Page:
Brandon Bass was a lot of things when he heard his name announced before tip-off of Wednesday’s season finale against the Washington Wizards, but downright shocked might have been the biggest. In his third season with his fourth team in his nine-year career, Bass had never stayed anywhere long enough to truly be embraced by a franchise and its fans.
Now, for the first time, he was. And nobody was more caught off guard than he was.
In a brief pregame ceremony, Bass was presented with the 2014 Red Auerbach Award, recognizing the Boston Celtics forward’s efforts to exemplify the spirit of the franchise’s former longtime coach, general manager and president, on the court and in the community. Humbled, the soft-spoken Louisiana native struggled to put into words what the honor meant to him.
“Since I’m in a position where I can inspire kids — or grown-ups — I’m going to do that,” Bass said. “It makes me feel good, actually, going to appearances and being able to put smiles on kids’ faces.”
Although Bass’ stats were modest, the award was well-deserved. Along with Jeff Green, Bass was one of only two Celtics to play in all 82 games, averaging 11.1 points and 5.7 rebounds per game while assuming the most dynamic defensive load. He guarded everyone from Roy Hibbert on the block to Carmelo Anthony on the perimeter, acquitting himself capably under every circumstance. He toiled away despite fluctuating minutes, toggling in and out of the starting lineup and trade rumors swirling from the preseason all the way up to the February trade deadline.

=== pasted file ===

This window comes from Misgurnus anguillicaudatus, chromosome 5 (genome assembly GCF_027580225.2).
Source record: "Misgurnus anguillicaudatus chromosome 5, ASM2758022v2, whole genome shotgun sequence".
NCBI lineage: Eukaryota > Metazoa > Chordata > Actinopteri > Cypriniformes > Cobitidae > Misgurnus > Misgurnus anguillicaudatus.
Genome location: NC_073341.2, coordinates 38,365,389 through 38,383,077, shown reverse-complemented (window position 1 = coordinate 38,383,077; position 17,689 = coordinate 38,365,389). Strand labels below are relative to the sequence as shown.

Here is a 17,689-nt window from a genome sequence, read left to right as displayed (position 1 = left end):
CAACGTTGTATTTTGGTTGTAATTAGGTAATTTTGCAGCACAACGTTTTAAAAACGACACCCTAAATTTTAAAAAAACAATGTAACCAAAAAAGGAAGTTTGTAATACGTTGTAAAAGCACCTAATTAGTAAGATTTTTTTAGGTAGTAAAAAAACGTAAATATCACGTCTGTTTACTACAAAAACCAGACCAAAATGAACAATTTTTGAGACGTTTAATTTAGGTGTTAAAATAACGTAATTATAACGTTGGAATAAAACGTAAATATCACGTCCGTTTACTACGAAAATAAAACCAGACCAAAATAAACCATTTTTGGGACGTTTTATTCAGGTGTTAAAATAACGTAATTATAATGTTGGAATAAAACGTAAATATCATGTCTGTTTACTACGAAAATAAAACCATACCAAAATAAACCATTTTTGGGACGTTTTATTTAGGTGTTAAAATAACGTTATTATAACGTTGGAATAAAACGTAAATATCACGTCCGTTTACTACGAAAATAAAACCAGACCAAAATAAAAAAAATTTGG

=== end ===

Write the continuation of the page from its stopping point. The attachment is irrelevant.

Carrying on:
For Celtics coach Brad Stevens, the award was as much about recognizing Bass as it was about making a statement for his team’s culture.
“I just told him this in front of the team: He’s as good of a pro as we have,” Stevens said. “He shows up every day, he’s the first one in the gym on the road, he’s the first one to the gym at home, he takes care of his body as well or better than any of our players nutrition-wise, stretching-wise, in the weight room.
“His individual workouts are deliberate to what applies to making his game good. I don’t think everybody that works on the game anywhere in the world does those things as well as some of the best pros, and I think we need to really embrace that deliberate work ethic.”
At various times this season, rookies Phil Pressey and Kelly Olynyk mentioned following Bass’ quiet example. It was Bass’ way of passing on what he learned by emulating future Hall of Famers Dirk Nowitzki, Paul Pierce and Kevin Garnett as teammates.
“That’s kind of what I want to do,” Bass said. “There were guys that inspired me, without them even knowing, over the years. It’ll be cool if I can inspire other players, or if they could look to me to improve themselves.”
There wasn’t a lot of good that came out of this Celtics season, unless fairly strong NBA draft lottery odds can be considered “good.” One thing that did come out of it, for Bass, was that he now knows there is a place where his work is appreciated. He has the hardware to prove it.
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